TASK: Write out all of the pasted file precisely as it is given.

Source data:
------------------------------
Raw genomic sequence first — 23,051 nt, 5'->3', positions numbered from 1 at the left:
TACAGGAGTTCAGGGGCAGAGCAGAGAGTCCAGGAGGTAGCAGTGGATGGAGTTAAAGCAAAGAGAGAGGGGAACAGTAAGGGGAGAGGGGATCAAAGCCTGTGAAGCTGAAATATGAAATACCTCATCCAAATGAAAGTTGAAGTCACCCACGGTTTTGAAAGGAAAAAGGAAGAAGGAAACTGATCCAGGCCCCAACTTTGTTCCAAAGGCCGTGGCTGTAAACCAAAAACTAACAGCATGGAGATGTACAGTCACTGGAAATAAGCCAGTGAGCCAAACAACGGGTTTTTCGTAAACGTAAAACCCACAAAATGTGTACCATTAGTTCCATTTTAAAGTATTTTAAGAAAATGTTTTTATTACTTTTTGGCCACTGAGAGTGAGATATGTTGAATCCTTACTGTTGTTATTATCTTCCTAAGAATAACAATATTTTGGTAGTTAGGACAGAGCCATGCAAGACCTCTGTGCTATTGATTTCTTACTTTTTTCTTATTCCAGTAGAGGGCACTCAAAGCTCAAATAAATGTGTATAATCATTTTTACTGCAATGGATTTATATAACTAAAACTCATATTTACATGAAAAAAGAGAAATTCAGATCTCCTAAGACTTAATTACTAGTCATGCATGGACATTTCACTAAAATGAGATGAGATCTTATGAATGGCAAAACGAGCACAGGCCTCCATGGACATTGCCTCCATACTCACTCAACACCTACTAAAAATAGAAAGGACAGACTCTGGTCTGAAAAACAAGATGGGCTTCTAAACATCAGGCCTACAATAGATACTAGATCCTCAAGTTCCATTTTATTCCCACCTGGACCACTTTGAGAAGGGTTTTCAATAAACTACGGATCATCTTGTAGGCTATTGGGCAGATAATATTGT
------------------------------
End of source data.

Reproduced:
Raw genomic sequence first — 23,051 nt, 5'->3', positions numbered from 1 at the left:
TACAGGAGTTCAGGGGCAGAGCAGAGAGTCCAGGAGGTAGCAGTGGATGGAGTTAAAGCAAAGAGAGAGGGGAACAGTAAGGGGAGAGGGGATCAAAGCCTGTGAAGCTGAAATATGAAATACCTCATCCAAATGAAAGTTGAAGTCACCCACGGTTTTGAAAGGAAAAAGGAAGAAGGAAACTGATCCAGGCCCCAACTTTGTTCCAAAGGCCGTGGCTGTAAACCAAAAACTAACAGCATGGAGATGTACAGTCACTGGAAATAAGCCAGTGAGCCAAACAACGGGTTTTTCGTAAACGTAAAACCCACAAAATGTGTACCATTAGTTCCATTTTAAAGTATTTTAAGAAAATGTTTTTATTACTTTTTGGCCACTGAGAGTGAGATATGTTGAATCCTTACTGTTGTTATTATCTTCCTAAGAATAACAATATTTTGGTAGTTAGGACAGAGCCATGCAAGACCTCTGTGCTATTGATTTCTTACTTTTTTCTTATTCCAGTAGAGGGCACTCAAAGCTCAAATAAATGTGTATAATCATTTTTACTGCAATGGATTTATATAACTAAAACTCATATTTACATGAAAAAAGAGAAATTCAGATCTCCTAAGACTTAATTACTAGTCATGCATGGACATTTCACTAAAATGAGATGAGATCTTATGAATGGCAAAACGAGCACAGGCCTCCATGGACATTGCCTCCATACTCACTCAACACCTACTAAAAATAGAAAGGACAGACTCTGGTCTGAAAAACAAGATGGGCTTCTAAACATCAGGCCTACAATAGATACTAGATCCTCAAGTTCCATTTTATTCCCACCTGGACCACTTTGAGAAGGGTTTTCAATAAACTACGGATCATCTTGTAGGCTATTGGGCAGATAATATTGT